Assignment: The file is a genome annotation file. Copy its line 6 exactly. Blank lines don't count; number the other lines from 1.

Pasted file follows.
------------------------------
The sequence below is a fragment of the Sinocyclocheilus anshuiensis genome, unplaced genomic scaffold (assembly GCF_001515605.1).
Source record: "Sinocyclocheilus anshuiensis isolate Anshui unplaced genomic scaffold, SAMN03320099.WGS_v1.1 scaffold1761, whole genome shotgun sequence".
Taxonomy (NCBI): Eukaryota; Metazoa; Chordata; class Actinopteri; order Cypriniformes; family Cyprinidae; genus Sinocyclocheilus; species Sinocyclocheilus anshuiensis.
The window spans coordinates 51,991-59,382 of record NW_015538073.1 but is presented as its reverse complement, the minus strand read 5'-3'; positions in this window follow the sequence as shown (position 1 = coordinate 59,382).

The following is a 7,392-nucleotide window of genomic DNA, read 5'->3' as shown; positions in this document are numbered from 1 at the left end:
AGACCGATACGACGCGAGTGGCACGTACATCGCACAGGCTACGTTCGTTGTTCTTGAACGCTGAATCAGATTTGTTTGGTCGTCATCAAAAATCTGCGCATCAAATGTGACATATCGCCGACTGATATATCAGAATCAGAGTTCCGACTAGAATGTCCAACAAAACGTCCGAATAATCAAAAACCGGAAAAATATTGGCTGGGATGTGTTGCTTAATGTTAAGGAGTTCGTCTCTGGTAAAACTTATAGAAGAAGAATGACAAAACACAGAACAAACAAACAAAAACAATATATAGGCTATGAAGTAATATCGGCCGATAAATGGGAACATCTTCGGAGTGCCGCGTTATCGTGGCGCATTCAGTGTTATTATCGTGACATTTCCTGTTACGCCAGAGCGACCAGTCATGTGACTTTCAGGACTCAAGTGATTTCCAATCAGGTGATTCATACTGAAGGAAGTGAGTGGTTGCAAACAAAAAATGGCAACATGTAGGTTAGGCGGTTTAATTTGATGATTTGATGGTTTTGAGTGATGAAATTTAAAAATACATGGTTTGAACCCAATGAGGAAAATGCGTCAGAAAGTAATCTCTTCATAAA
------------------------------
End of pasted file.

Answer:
AGACCGATACGACGCGAGTGGCACGTACATCGCACAGGCTACGTTCGTTGTTCTTGAACGCTGAATCAGATTTGTTTGGTCGTCATCAAAAATCTGCGCATCAAATGTGACATATCGCCGACTGATATATCAGAATCAGAGTTCCGACTAGAATGTCCAACAAAACGTCCGAATAATCAAAAACCGGAAAAATATTGGCTGGGATGTGTTGCTTAATGTTAAGGAGTTCGTCTCTGGTAAAACTTATAGAAGAAGAATGACAAAACACAGAACAAACAAACAAAAACAATATATAGGCTATGAAGTAATATCGGCCGATAAATGGGAACATCTTCGGAGTGCCGCGTTATCGTGGCGCATTCAGTGTTATTATCGTGACATTTCCTGTTACGCCAGAGCGACCAGTCATGTGACTTTCAGGACTCAAGTGATTTCCAATCAGGTGATTCATACTGAAGGAAGTGAGTGGTTGCAAACAAAAAATGGCAACATGTAGGTTAGGCGGTTTAATTTGATGATTTGATGGTTTTGAGTGATGAAATTTAAAAATACATGGTTTGAACCCAATGAGGAAAATGCGTCAGAAAGTAATCTCTTCATAAA